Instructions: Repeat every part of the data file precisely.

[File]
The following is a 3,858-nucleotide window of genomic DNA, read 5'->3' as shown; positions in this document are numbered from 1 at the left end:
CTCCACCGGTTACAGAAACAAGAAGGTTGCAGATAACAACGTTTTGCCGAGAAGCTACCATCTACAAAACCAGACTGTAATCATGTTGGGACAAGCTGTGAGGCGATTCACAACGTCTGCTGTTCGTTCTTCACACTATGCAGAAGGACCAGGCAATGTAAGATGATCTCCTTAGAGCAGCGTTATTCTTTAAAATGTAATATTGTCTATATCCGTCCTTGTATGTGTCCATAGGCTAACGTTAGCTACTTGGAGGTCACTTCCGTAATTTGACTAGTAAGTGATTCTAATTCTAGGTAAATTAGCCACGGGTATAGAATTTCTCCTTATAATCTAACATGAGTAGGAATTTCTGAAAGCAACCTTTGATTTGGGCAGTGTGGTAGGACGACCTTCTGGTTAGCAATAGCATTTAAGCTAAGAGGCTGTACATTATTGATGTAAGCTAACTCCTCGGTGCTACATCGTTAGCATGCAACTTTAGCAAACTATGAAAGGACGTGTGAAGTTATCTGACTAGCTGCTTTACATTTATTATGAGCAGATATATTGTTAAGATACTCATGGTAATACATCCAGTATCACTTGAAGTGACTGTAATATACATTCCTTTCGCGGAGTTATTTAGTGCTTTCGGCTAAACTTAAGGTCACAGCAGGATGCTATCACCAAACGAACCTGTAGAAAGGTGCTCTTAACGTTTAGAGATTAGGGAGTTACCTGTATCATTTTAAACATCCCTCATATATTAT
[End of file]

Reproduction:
The following is a 3,858-nucleotide window of genomic DNA, read 5'->3' as shown; positions in this document are numbered from 1 at the left end:
CTCCACCGGTTACAGAAACAAGAAGGTTGCAGATAACAACGTTTTGCCGAGAAGCTACCATCTACAAAACCAGACTGTAATCATGTTGGGACAAGCTGTGAGGCGATTCACAACGTCTGCTGTTCGTTCTTCACACTATGCAGAAGGACCAGGCAATGTAAGATGATCTCCTTAGAGCAGCGTTATTCTTTAAAATGTAATATTGTCTATATCCGTCCTTGTATGTGTCCATAGGCTAACGTTAGCTACTTGGAGGTCACTTCCGTAATTTGACTAGTAAGTGATTCTAATTCTAGGTAAATTAGCCACGGGTATAGAATTTCTCCTTATAATCTAACATGAGTAGGAATTTCTGAAAGCAACCTTTGATTTGGGCAGTGTGGTAGGACGACCTTCTGGTTAGCAATAGCATTTAAGCTAAGAGGCTGTACATTATTGATGTAAGCTAACTCCTCGGTGCTACATCGTTAGCATGCAACTTTAGCAAACTATGAAAGGACGTGTGAAGTTATCTGACTAGCTGCTTTACATTTATTATGAGCAGATATATTGTTAAGATACTCATGGTAATACATCCAGTATCACTTGAAGTGACTGTAATATACATTCCTTTCGCGGAGTTATTTAGTGCTTTCGGCTAAACTTAAGGTCACAGCAGGATGCTATCACCAAACGAACCTGTAGAAAGGTGCTCTTAACGTTTAGAGATTAGGGAGTTACCTGTATCATTTTAAACATCCCTCATATATTAT